BOOK & BLOG
August 13, 2012
Book of the Week: 11/22/63 by Stephen King
While I was on the airplane (and if you go to Australia and visit several cities, you spend a lot of time on an airplane) I read several old Mary Roberts Rinehart mysteries, reread the latest Laurell K. Hamilton, and read the completely new-to-me Stephen King book, 11/22/63.
As always when I’m in the middle of a book that obviously required a stunning amount of research, I was deeply impressed by King’s fund of knowledge about Lee Harvey Oswald, his life and times, and the circumstances around the death of President John F. Kennedy. Since I remember the assassination of the president so vividly, I was really interested in King’s vivid evocation of life in a few years before the assassination. Since I always believed that Oswald acted alone, I was even more interested to hear if King also believed that, after all his reading. (He does.)
11/22/63, in case you don’t know, follows a high school English teacher who finds a way to go back in time and change the outcome of Oswald’s plot to kill the President. Since the assassination marked such a change in the course of society and the course of the United States’s history, it takes a bold writer to tackle such a charged subject; King is that writer, and this is truly a wonderful book.
As you all know, bffPaula and I just returned from Australia and New Zealand, courtesy of HUB productions and Hachette, my publisher. HUB productions had the lead-off, a two-day “True Blood” event. The first day was in Sidney, the second in Melbourne, and of course HUB didn’t want me doing any official signings in those cities to detract attention from their schedule (a common consideration). For two days I appeared with Michael Raymond James (Rene) and Lindsay Haun (Cousin Hadley), and we talked with fans, had pictures taken, met and greeted. This was a format I’d never done, and it was interesting. Michael was obviously talented and charming, and Lindsay is really adorable and multi-talented. She comes from a musical background, and her cd (Neon Gods, by the Haun Solo Project) is great listening.
After the HUB events, I was free to do my usual writer stuff under Hachette’s auspices. My publicist in Australia, Jaki, was amazingly organized and efficient, which is exactly what you want your publicist to be. She had kindly arranged for us to see several things while we were in Australia, but of course my first duty was to Hachette, completing all the interviews set up for me and all the signings. We did make a quick trip to the zoo (in Perth? Or Adelaide?) and went right to the Australian section. We were charmed by the animals and birds we saw there. And we saw an excellent art exhibit from the Prado at a museum. You can tell that the cities blurred into each other.
New Zealand was grayer and colder (for the most part), and we were handed over to Gemma, our publicist there. Gemma was great, too. She drove us along a coastal road in Wellington, and took us to the Weda studios, where many of the special effects for the Lord of the Rings pictures were created. Unfortunately, you can only see a glorified gift shop there, but the film is interesting. We flew up to Auckland for my last event, an appearance at a cinema where one of the theaters showed clips from past “True Blood” shows and presented an episode that had never been seen in New Zealand.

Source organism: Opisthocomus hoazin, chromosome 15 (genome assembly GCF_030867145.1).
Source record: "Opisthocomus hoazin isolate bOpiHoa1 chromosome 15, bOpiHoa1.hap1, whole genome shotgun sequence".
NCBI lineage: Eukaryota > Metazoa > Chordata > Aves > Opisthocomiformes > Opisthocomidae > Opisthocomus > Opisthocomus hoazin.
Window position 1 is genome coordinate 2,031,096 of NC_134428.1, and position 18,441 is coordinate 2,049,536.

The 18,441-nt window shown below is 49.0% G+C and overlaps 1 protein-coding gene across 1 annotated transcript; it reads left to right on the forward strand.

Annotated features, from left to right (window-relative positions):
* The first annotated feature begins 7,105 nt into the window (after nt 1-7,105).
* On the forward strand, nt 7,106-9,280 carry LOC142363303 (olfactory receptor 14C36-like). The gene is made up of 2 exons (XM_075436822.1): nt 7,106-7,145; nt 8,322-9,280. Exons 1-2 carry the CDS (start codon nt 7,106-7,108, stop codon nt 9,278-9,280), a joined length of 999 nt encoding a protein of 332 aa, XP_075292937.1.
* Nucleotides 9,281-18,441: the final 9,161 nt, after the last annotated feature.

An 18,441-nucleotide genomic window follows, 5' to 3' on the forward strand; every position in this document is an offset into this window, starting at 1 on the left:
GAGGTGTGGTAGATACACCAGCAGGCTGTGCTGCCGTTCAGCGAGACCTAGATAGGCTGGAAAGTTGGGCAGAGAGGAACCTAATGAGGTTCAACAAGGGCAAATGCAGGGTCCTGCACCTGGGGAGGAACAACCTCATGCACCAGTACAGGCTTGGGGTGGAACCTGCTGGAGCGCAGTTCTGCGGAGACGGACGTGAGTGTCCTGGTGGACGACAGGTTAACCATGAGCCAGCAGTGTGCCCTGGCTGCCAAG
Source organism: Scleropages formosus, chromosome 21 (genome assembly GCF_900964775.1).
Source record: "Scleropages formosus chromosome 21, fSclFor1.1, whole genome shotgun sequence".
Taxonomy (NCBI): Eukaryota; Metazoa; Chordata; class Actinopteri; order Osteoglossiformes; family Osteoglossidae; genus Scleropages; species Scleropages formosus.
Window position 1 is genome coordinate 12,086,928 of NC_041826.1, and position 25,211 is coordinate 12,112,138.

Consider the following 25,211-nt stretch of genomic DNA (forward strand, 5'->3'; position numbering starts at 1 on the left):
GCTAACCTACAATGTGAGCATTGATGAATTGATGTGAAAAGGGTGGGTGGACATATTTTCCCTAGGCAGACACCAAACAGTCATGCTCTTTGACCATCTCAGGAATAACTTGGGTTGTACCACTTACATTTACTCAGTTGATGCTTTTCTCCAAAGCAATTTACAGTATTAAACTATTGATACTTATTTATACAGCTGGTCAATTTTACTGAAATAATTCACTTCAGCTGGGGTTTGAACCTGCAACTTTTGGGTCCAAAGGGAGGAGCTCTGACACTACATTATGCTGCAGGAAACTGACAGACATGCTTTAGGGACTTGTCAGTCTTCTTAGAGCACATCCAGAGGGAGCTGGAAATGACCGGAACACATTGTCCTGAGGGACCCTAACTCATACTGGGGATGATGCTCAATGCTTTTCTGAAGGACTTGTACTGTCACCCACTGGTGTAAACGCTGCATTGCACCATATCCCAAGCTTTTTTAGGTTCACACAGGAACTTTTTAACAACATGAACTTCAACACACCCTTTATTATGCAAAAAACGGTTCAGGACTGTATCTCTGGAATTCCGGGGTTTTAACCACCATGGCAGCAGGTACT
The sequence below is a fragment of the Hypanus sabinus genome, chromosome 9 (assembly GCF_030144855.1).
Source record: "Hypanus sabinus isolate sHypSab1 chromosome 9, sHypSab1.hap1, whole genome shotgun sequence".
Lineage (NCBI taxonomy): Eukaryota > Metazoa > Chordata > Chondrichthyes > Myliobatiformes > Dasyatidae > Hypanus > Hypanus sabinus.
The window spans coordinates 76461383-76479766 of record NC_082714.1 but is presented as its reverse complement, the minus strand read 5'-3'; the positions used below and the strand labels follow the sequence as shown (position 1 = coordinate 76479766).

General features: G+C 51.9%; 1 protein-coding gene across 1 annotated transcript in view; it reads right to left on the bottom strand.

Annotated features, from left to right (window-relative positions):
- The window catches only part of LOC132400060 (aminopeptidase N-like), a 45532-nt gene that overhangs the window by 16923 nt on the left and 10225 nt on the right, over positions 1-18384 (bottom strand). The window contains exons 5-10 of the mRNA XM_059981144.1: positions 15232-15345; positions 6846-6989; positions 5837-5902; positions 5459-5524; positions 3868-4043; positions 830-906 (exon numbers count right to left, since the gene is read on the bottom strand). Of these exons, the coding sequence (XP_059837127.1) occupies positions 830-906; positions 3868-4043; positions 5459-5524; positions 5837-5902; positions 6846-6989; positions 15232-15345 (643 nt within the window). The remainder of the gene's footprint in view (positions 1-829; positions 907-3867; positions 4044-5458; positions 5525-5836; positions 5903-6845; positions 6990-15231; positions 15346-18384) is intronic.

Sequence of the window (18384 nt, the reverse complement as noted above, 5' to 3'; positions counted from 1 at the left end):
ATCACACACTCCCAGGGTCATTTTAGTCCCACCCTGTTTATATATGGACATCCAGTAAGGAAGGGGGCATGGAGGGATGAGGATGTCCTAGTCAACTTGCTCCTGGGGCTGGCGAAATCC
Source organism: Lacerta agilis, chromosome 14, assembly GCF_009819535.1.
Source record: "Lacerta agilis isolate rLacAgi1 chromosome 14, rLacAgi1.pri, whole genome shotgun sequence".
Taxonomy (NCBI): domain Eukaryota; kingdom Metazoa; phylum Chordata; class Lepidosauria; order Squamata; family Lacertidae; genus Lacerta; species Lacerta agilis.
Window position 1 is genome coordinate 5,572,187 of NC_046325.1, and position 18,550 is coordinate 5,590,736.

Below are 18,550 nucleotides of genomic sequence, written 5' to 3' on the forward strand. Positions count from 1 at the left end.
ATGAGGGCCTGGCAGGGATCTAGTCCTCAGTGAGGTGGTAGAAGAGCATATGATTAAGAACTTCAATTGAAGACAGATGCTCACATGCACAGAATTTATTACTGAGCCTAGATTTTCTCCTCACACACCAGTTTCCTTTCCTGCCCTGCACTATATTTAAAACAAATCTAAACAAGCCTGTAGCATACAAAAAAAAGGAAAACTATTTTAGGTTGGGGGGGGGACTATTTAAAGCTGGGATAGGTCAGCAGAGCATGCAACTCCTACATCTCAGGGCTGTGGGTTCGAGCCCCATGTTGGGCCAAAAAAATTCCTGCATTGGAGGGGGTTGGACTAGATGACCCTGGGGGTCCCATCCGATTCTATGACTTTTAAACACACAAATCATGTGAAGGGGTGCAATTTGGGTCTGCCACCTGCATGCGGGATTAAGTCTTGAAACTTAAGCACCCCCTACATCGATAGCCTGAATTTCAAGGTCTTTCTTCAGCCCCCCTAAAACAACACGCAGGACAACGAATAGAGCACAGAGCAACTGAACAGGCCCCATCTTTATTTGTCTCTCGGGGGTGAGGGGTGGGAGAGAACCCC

The interviewers and readers in Australia and New Zealand asked mostly the same questions that I’m used to getting in the States. It turns out Sookie has another meaning there, and they were glad to hear that it was originally a nickname with no pejorative connotation. Readers were just as interested in some of the plot lines as readers here, just as excited about the last book, and generally just as delightful and polite as readers everywhere have been.
We caught snatches of the Olympics everywhere we went, though of course the emphasis was not on American athletes, and we were often left wondering what had befallen them.
Lasting memories? The fact that readers Down Under felt Paula and I needed sweets. We were given TimTams galore (a wonderful Australian cookie) and countless other chocolates and candies. One of our most delicious gifts were cupcakes from The Cupcake Tree in Auckland, which were simply the best cupcakes I have ever eaten. The wonderful jewelry store at an arcade in Perth where we put some money back into the Australian economy. The pictures from the Prado, which I travelled across the equator to see, and the lovely little restaurant at the museum where we were able to sit outside and have coffee. The beautiful birds and the koalas and the pandas at the zoo. And most of all the hospitality and friendliness of everyone we met, and their uniform courtesy and determination to please. We really had a wonderful time.
Of course, the trip home was a pain. Three hours from Auckland to Sidney, a three-hour layover in Sidney, and a fifteen and a half hour flight from Sidney to Dallas. This makes for a very long journey, and because of the time change, we lived through Wednesday twice (and had to go through customs twice, to boot). I’m still feeling the effects of that trip.
Next month, the National Festival of the Book in Washington, D.C. Another trip, another story!
© 2012 Charlaine Harris